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Debt Free Christmas Celebrations

9 Practical Tips to Stay Debt Free This Christmas

Christmas After Credit Cards

- By Cheryl Johnson

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A crucial time of year is approaching for families trying to reduce debt. The holidays are always difficult to get through without increasing debt. I've found this to be especially true with my own family. Reflecting on previous years it's hard to say where my troubles began.

When I was a single parent I had the blessings of a great family infrastructure and a "secret Santa"; Both showered my children excessively with gifts at Christmas time. I call them blessings. However, had I a crystal ball at the time I would have definitely approached the subject of Christmas much differently. More frugally on the commercial side and more aggressively on the spiritual or celebration side.

It is especially important during the holiday season to keep focused on financial goals. It's so easy to get distracted from goals with the excitement and anticipation of children mounting each day the holiday grows closer.

I found it so easy in the past to switch priorities with the flip of a credit card! My children's happiness and their expectations easily rose above the need to be debt free each and every passing year. And so here I am today, still paying for Christmas's past and planning how I will approach a debt free Christmas.

For years I had been telling the kids "This year Christmas will be lean. We just don't have as much money to spend this year." I had already discussed with the kids the changes in our financial situation. I explained in every detail how we got in debt, how important it was for our future to get out of debt, and how I had planned to accomplish eliminating the debt. Needless to say it was a rude awakening for them.

But, even though I had made the speech, my actions did not confirm commitments at Christmas time. Each and every year I would over ride my sensibilities and splurge, always finding new credit or increased credit limits to subsidize the holiday.

I knew this was a huge mistake. How could they take me seriously with such a blatant display of extravagance? But, I continued to do it anyway. Just a perfect example of how we let our emotions control our actions.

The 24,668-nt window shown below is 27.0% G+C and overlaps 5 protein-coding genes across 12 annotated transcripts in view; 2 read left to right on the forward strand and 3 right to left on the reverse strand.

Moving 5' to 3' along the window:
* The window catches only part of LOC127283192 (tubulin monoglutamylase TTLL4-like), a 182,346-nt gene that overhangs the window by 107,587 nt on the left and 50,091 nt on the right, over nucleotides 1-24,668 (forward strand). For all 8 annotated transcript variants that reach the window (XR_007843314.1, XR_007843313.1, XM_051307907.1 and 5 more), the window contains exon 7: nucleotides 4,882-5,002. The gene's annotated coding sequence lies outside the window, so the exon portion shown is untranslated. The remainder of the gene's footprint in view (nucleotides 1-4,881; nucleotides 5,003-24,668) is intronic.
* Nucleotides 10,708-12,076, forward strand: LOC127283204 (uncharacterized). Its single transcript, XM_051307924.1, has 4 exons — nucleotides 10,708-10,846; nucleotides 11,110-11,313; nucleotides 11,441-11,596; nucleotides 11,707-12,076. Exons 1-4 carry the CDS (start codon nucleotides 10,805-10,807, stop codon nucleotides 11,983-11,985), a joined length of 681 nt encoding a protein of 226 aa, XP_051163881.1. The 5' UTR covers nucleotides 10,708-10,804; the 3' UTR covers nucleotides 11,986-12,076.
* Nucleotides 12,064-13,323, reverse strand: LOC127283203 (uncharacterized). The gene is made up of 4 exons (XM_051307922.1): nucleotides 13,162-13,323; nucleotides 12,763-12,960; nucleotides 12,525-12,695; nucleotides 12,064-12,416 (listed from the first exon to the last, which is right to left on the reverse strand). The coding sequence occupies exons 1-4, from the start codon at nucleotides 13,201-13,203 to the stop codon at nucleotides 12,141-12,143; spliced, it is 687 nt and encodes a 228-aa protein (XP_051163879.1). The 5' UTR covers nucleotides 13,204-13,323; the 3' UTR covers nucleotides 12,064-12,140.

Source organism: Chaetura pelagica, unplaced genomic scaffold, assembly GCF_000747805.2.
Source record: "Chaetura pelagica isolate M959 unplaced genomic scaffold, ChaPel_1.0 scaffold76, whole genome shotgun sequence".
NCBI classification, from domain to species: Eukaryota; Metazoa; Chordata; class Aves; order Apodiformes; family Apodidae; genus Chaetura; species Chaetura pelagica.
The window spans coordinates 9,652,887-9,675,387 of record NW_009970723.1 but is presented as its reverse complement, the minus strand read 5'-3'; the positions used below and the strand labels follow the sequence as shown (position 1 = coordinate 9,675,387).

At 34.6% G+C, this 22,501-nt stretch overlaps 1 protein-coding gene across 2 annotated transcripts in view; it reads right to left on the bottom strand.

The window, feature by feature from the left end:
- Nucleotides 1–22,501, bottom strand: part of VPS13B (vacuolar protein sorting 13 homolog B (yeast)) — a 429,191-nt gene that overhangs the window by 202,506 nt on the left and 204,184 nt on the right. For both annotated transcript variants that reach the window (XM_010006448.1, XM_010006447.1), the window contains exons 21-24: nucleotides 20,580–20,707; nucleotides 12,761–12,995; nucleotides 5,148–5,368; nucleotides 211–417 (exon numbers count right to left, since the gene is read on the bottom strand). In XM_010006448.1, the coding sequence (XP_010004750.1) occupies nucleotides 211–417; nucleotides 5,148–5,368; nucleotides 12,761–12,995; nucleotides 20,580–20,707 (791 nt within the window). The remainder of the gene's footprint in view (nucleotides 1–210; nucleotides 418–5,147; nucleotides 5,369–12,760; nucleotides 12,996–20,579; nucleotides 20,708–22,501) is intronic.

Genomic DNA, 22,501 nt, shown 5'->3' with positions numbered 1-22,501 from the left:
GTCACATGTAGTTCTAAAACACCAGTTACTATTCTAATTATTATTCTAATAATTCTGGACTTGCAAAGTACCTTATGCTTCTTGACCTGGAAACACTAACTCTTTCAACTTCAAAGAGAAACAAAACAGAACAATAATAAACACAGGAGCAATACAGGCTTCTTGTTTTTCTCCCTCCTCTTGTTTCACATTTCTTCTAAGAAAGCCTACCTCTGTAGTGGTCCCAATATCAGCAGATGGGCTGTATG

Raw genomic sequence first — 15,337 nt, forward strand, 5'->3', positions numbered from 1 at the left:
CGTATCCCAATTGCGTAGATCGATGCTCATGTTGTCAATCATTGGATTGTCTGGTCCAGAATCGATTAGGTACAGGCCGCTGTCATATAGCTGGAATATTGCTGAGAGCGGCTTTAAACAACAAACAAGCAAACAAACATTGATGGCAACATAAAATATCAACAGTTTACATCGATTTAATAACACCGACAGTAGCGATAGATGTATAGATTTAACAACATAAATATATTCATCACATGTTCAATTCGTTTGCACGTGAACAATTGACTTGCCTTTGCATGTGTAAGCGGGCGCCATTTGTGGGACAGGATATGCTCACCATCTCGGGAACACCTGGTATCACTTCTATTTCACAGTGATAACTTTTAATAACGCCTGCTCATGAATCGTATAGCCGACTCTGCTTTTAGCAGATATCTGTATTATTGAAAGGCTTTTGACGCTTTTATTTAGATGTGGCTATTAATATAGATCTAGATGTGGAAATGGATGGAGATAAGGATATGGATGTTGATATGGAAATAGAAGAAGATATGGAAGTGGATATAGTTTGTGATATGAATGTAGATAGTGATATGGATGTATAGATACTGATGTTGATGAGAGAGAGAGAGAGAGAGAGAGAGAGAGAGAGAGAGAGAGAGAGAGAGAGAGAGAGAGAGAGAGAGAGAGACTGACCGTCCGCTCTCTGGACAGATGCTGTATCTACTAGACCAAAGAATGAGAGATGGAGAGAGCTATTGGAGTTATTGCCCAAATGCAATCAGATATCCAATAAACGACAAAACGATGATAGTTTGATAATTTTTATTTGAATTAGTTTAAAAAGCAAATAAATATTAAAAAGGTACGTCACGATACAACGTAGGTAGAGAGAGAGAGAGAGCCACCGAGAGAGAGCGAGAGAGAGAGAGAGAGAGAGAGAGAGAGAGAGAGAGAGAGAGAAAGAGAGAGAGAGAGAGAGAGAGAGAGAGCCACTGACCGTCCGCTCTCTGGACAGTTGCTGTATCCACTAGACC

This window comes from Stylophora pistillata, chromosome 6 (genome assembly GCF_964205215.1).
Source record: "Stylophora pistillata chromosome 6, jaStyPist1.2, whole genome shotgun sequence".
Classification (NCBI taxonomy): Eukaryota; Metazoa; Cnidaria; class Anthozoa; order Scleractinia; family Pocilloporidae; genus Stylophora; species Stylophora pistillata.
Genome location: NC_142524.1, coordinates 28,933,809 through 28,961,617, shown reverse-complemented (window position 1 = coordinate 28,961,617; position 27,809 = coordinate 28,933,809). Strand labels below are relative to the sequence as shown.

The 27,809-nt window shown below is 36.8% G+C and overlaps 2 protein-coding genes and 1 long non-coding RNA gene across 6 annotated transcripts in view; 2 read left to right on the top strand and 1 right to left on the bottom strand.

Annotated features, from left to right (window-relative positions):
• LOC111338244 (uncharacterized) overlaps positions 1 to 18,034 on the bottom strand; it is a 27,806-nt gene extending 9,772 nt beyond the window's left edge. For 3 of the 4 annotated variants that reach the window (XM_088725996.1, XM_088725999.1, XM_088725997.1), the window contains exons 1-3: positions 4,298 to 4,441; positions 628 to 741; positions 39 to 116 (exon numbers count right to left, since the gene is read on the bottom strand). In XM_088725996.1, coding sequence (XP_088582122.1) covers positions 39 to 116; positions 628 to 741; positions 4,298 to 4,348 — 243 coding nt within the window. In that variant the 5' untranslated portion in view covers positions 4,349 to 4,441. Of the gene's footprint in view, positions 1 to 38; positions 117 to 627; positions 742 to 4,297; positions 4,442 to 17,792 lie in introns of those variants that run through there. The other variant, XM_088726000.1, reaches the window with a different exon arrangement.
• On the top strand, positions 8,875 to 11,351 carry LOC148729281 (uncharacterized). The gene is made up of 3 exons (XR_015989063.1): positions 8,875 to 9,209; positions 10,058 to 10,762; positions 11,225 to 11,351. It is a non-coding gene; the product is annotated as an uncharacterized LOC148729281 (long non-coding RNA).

But then came the year after. The year after I had maxed out every card and could no longer get additional or new credit extended. The year that I had no choice but to live up to my commitment. I must say it was rough. But I do believe in hind sight that it was harder for me than it was for the kids. So what's a parent to do? Be honest! It's always the best policy.

Of course, since my children were no longer under the influence of the "Santa" legend, my job was made easier. I sat down with them again but this time I showed them the money so to speak. Or rather, the lack of money. I explained each and every expense in the budget. I compared it to our income. I showed them, on paper, that we were living on the bare minimum.

Then, I explained about our debt and how Christmas's past had contributed greatly to the problem. I stressed that this was money I spent, that I did not have, and that now was the time I had to pay back. I also explained that this would be the first year that I would not have those credit cards to turn to. I had no other option but to follow through with what I had been saying for years; This Christmas would in fact be very different.

If you still have young children and you choose to de-commercialize the holidays, I recommend implementing some celebration changes now. Focusing more on the actual celebration, or spirit, of Christmas and minimizing the importance of gifts. Certainly a few specially selected or created gifts are more appreciated than an abundance of senseless short lived gifts.

Teaching children how to choose or create gifts based on the recipients interests or needs is the best practice. I learned the importance of choosing just the right gifts because of necessity. I also realized how senseless it is to over give. It is the few truly cherished gifts that stay the course. Abundance is discarded almost immediately! I saw it with my own eyes year after year.

I know in an ever evolving technological society, the task of creative giving becomes more and more difficult. However, I also believe that the more technological our society becomes, the more we will miss, and long for, the simpler days of living. I'm already missing them and we've only just begun the technical revolution.

Much technology today is short lived and constantly updating. It's hard to keep up without going into debt if you live on a modest income.

Show your children a more meaningful Christmas now and, not only might you save yourself some money, you won't find yourself trying to explain a lean Christmas holiday. Put it in perspective before it gets out of hand and everyone is saved a lot of disappointment and reality shock!

Everyone deserves the right to live debt free. Being financially secure and independent is an option everyone can choose. Review the Three Simple Steps to Successful Debt Elimination.